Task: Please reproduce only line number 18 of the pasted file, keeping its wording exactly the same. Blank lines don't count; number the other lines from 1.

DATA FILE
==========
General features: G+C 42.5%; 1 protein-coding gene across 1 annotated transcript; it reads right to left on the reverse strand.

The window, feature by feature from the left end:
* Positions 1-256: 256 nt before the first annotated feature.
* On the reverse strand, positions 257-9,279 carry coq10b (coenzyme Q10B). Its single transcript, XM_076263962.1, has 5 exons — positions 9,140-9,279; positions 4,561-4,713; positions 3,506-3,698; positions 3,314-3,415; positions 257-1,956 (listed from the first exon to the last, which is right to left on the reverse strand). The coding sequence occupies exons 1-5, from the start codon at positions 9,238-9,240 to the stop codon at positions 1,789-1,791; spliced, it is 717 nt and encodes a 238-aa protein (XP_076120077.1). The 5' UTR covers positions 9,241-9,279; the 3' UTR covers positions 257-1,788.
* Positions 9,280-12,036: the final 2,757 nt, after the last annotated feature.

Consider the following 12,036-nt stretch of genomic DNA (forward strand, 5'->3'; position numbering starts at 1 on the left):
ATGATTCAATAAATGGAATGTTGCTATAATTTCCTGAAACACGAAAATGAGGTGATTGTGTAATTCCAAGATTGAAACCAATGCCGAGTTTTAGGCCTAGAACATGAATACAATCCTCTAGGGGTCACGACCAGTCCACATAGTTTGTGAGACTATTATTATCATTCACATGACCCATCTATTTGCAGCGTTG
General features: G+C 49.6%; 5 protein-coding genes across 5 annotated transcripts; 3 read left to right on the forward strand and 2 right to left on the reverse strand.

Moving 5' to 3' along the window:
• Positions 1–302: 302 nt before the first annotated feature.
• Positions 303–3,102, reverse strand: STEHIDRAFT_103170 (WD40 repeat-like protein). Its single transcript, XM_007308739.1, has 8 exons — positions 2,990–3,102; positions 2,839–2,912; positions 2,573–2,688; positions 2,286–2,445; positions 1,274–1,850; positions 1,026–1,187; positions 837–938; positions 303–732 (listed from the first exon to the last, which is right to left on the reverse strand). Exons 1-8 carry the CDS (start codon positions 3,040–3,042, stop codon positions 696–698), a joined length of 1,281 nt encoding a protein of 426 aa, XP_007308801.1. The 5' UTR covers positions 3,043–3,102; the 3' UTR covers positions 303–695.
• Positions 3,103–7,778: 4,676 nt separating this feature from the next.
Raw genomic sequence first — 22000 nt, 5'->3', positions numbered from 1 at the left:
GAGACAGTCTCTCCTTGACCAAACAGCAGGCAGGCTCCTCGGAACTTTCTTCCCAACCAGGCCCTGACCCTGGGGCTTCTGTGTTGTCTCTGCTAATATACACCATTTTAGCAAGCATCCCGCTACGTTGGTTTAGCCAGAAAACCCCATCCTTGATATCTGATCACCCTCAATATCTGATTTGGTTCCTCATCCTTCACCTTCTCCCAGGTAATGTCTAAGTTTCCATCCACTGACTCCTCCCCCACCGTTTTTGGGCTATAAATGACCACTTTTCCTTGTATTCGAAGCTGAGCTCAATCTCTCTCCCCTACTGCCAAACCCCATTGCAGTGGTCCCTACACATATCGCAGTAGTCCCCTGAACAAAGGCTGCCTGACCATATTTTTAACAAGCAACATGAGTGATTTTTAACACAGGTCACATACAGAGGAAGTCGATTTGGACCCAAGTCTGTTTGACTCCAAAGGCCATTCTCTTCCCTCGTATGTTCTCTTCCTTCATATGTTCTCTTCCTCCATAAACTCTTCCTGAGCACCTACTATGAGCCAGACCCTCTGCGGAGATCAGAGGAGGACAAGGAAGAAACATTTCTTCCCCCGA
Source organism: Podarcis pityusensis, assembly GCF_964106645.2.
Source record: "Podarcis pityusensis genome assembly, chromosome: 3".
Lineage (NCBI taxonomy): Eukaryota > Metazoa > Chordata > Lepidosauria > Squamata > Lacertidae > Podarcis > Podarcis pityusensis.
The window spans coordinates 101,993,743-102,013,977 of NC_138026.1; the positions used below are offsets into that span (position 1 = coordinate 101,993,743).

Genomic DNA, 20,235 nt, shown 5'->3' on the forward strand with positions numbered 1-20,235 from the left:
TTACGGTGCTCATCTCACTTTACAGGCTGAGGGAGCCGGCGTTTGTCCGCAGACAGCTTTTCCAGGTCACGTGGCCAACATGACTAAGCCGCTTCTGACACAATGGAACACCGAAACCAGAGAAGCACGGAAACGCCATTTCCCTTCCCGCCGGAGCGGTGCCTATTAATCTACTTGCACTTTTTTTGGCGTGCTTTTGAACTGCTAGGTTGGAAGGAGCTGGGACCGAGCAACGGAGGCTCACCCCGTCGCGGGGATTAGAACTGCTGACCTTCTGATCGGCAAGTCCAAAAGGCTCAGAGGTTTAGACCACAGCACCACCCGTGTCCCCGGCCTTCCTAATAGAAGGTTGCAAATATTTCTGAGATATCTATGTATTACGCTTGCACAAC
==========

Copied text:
The window spans coordinates 101,993,743-102,013,977 of NC_138026.1; the positions used below are offsets into that span (position 1 = coordinate 101,993,743).